In Chagrin Falls, Ohio the snow was usually a foot or two deep by December 24th, the Chagrin River frozen over and groomed for ice-skating. Christmas eve our family used to attend a midnight candle light church service. The carved wood interior glowed with all of the reflected light of the flames. To protect our hands from the dripping wax they came with a circular, paper disk, with the candle punched through the center. As kids, Nancy, Scott, and I loved keeping them lit as long as possible during this darkest phase of the year.
Bob and Audrey, my parents, hosted a yearly open house on Christmas Eve, starting around seven p.m. My mother was famous for her sandwich loaf, Waldorf salad, and wide variety of Christmas cookies. My dad would bartend and wash up dishes as they were emptied. Often party guests brought food as well. My sister, brother, and I had little jobs to help. We were willing. We always had fun. My parents had interesting friends and in 1971, at the ripe teenage of sixteen, I now enjoyed stimulating conversations, testing out my ideas on the adult partygoers.
Eleven o’clock danced towards midnight, when my mom gathered us into the car. This year Dad stayed home to continue hosting until we returned. Our destination, The Federated Church, was big and historically old. I was consistently amazed at the number of kids attending these late night festivities. But figured Christmas had different rules for children. Towards the end of the service the pastor would light the first candle in the front row. That person would turn and light her neighbor’s candle. It was quiet during this ritual, as an invisible message was passed from one person to the next. My sister and I felt butterflies of excitement as we walked, single file, out of the wide wood double doors within a quiet parade of parishioners. The year before, I “won” the lit candle race. It wasn’t really a race, but my sister and I had a light competitive edge going.
We drove home from the church with our candles carefully tended in the car. Nancy got out first, Scott followed, and I was last, carefully walking to the house shielding our wicks. The party had wound down a bit, but there were about a dozen people in the family room, drinking, and laughing. Scott and I put our candles into candleholders from the kitchen cupboard, I went to the family room, and Scott to the basement to wrap his last minute Christmas presents. Nancy rejoined the party after putting her candle into a holder in her room just as I left to use the bathroom.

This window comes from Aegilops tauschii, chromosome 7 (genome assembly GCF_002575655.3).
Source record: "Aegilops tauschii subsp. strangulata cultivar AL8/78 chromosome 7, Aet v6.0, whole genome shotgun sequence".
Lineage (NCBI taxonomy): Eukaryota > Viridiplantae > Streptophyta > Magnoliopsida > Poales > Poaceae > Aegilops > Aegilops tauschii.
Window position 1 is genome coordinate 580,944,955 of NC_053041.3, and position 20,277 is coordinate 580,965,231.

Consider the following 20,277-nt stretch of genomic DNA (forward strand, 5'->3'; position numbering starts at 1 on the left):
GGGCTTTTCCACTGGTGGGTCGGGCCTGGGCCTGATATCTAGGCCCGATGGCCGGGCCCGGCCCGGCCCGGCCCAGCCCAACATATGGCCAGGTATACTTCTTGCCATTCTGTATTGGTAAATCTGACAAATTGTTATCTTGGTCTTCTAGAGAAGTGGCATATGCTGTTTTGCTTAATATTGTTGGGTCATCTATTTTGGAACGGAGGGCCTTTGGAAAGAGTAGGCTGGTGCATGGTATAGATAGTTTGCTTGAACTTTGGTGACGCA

In our one floor ranch style home the bedrooms were in a long wing that ended in a short “L”. My room was first, Scotts next to mine on the same side across from the bathroom. Beyond the bath was my parents’ suite with Nancy’s room next to them on the end of the “L”. I noticed Nancy’s door was open, out of the corner of my eye, as I closed the door of the bathroom. When I exited I saw a strange orange light in Nancy’s bedroom. I thought it odd.
I strode down the hall, gasping as I looked through her door. Nancy had forgotten to take off the paper disc when she put her candle into the holder on top of her chest of drawers. She had actually made the candleholder in a middle school art class. It was obvious what had happened. When the candle burned down to the level of the paper it had caught on fire. A shawl was draped decoratively across the top of the bureau. The paper had set the shawl alight and then the shawl ignited the window drapes nearby. When I arrived the chest of drawers was burning brightly and the drapes had just started to smoke and catch.
I tore down the hall through the living room to the party. My Dad, a scientist and a businessman, proud of his sharp, logical mind, had little regard for intuition. But he saw my face as I was half way across the room and knew.
He took off faster than I ever saw him move through the living room towards the utility closet in the hall. There was a faucet inside with a long coiled hose, usually used to drain out the water softener. As my father attached it to the faucet, he told me to turn it on as soon as he was at Nancy’s bedroom door.
The blaze had generously consumed half of one drape and was biting at the woodwork around the window. In five minutes it was over. My dad’s sweaty face and rolling blue eyes told the whole story. Adrenaline coursing through my veins, my heart clearly audible in my ears, I shut off the water. Slowly realizing there was a group of people clustered, not far from me in the living room, looking concerned.
The upshot of all this adventure was that Dad bought Nancy all new bedroom furniture and drapes for her carelessness. My reward, years later, a good story to tell.